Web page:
Aducanumab Update

by Dr. Brad C. Klein, MD, MBA

Below is an interesting communication by our colleagues at Stanford. While various opinions are circulating, and the benefits of this drug are unclear, should you want to explore aducanumab further, please make an appointment with one of our neurologists.

Aducanumab received accelerated approval by the FDA on June 7 for the treatment of Alzheimer’s disease. This drug is a monoclonal antibody directed against amyloid, and it is administered as an intravenous infusion every 4 weeks. ‘Accelerated approval’ differs from regular FDA approval and reflects the view that there is an important unmet need for safe, effective forms of treatment for Alzheimer’s disease and related disorders.

Alzheimer’s disease is a dreadful disorder, and we know that patients and families are desperate for treatment that improves its devastating symptoms or halts its relentless progression. Aducanumab approval was based primarily on results from two large clinical trials (phase-3 trials), each lasting one and a half years.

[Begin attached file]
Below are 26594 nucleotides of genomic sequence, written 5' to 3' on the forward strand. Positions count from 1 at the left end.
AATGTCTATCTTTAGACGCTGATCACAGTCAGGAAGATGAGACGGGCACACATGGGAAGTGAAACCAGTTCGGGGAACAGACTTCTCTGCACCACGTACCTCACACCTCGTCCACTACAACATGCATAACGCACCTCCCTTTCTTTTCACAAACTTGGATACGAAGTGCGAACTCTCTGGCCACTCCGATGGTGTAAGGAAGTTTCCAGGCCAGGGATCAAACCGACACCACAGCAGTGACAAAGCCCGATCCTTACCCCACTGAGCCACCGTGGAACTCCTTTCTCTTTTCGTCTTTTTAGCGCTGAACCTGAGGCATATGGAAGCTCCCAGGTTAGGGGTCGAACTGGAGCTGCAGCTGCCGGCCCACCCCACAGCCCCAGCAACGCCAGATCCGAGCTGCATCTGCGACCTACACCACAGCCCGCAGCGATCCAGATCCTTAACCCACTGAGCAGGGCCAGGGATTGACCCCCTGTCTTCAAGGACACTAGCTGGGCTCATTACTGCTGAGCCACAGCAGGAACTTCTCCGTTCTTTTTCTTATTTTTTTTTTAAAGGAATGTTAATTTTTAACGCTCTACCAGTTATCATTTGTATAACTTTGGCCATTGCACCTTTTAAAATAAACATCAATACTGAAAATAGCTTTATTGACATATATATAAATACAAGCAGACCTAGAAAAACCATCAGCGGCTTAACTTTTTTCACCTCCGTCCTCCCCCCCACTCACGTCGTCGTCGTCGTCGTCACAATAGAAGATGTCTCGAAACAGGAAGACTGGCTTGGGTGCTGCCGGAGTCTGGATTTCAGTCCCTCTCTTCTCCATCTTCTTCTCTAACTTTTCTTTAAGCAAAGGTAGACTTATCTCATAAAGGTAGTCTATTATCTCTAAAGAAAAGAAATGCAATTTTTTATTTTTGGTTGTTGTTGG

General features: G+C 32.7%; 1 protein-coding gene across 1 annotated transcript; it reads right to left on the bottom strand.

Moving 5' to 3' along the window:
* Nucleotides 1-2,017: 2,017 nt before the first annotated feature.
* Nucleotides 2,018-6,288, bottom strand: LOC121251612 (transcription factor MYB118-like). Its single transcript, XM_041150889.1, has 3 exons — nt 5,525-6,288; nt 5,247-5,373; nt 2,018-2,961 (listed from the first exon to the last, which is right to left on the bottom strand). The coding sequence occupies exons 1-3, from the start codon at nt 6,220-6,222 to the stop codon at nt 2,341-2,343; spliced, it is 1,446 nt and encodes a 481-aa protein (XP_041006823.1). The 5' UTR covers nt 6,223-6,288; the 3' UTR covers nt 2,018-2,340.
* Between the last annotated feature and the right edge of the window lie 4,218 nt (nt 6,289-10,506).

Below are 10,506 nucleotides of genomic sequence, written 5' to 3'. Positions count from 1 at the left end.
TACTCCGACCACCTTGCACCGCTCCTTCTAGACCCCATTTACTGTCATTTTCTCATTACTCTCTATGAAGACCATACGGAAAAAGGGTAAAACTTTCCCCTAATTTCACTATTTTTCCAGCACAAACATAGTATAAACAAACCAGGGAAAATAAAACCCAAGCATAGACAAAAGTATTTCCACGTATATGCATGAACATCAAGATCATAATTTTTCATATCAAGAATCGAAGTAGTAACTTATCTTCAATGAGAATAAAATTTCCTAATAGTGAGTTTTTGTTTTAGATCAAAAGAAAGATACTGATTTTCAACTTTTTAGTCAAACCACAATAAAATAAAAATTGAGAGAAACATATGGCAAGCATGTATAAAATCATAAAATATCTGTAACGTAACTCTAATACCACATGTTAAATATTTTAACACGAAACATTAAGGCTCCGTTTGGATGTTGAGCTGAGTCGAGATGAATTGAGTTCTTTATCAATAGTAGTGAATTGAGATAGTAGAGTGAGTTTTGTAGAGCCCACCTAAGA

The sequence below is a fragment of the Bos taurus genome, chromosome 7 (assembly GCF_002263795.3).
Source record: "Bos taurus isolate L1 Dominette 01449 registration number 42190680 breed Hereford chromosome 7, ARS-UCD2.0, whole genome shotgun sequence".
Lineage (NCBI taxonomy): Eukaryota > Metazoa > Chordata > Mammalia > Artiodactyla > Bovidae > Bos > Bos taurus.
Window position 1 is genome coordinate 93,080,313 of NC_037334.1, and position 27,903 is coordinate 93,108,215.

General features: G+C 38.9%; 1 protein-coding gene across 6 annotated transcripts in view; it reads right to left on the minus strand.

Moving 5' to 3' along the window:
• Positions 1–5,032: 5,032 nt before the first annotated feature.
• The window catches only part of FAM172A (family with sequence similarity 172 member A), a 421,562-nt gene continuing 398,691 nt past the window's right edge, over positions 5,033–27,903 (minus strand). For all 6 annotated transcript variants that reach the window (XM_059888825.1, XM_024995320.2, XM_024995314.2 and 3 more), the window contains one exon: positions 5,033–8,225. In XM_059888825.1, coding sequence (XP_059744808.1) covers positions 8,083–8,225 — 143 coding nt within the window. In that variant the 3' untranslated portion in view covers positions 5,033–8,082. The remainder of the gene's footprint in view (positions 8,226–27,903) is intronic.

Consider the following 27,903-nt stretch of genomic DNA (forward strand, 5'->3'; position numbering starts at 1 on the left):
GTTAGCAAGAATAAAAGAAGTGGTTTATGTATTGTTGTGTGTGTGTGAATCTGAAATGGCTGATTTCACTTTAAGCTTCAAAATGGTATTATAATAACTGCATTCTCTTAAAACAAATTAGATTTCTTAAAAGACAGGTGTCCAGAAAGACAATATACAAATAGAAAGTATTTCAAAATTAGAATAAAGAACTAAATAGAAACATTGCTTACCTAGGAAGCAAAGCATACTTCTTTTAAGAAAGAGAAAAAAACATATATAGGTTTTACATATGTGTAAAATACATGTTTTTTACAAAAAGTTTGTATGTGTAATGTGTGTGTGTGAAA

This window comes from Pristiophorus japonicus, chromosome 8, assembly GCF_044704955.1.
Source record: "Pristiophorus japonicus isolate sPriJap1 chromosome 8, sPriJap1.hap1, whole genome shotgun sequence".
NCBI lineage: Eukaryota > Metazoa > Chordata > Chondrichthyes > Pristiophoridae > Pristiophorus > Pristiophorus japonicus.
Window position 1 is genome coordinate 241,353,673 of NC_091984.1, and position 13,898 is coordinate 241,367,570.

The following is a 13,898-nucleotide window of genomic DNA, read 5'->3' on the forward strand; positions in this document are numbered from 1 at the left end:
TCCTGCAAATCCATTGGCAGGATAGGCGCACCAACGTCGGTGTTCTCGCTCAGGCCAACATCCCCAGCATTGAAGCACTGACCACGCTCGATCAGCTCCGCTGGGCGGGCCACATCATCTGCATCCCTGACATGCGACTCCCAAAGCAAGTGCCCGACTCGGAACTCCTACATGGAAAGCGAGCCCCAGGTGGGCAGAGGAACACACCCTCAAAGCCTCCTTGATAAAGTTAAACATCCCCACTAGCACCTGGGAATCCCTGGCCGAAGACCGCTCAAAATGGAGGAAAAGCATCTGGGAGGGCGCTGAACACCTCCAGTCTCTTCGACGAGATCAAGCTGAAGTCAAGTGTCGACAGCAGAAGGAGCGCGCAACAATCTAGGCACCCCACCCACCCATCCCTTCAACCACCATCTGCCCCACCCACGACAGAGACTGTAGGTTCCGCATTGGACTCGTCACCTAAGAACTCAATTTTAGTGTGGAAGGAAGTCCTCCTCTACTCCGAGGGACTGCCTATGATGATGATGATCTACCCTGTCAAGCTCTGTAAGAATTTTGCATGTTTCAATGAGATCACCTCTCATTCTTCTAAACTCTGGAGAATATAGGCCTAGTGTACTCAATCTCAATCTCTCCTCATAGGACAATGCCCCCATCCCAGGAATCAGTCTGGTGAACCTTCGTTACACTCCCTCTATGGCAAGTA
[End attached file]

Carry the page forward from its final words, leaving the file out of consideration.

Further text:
It is clear that aducanumab reduces amyloid plaque in the brain. It was this finding that led to FDA approval. Other monoclonal antibody treatments also reduce brain amyloid but failed to provide clinical benefit and failed to gain FDA approval. We are concerned that the average clinical effect of aducanumab in the first phase-3 clinical trial was too small to be discerned by patients or family members. Results from the second phase-3 trial failed to detect even this very small effect.

The principal side effect in these trials was ARIA (Amyloid-Related Imaging Abnormalities). ARIA represents swelling or bleeding in the brain, as detected by an MRI brain scan. This side effect is usually not serious, but it can be associated with headache and confusion.

We view FDA accelerated approval of aducanumab as a symbol of hope. We are pleased that the FDA announcement states that the manufacturer will be asked to conduct post-approval studies to verify clinical benefit, which was not clearly evident in the two large phase 3 trials.

For a more detailed report on aducanamab, click this link: ICER_ALZ_Draft_Evidence_Report_050521.pdf

While this medication is not yet available, Abington Neurological Associates will continue to monitor the situation and provide updates as information becomes available. We are committed to ensuring all patients receive the best care and we remain at the forefront of clinical research to look for the best options for our patients. Please don’t hesitate to schedule an appointment to learn more about this medication and what other choices may be available to you and/or your loved ones.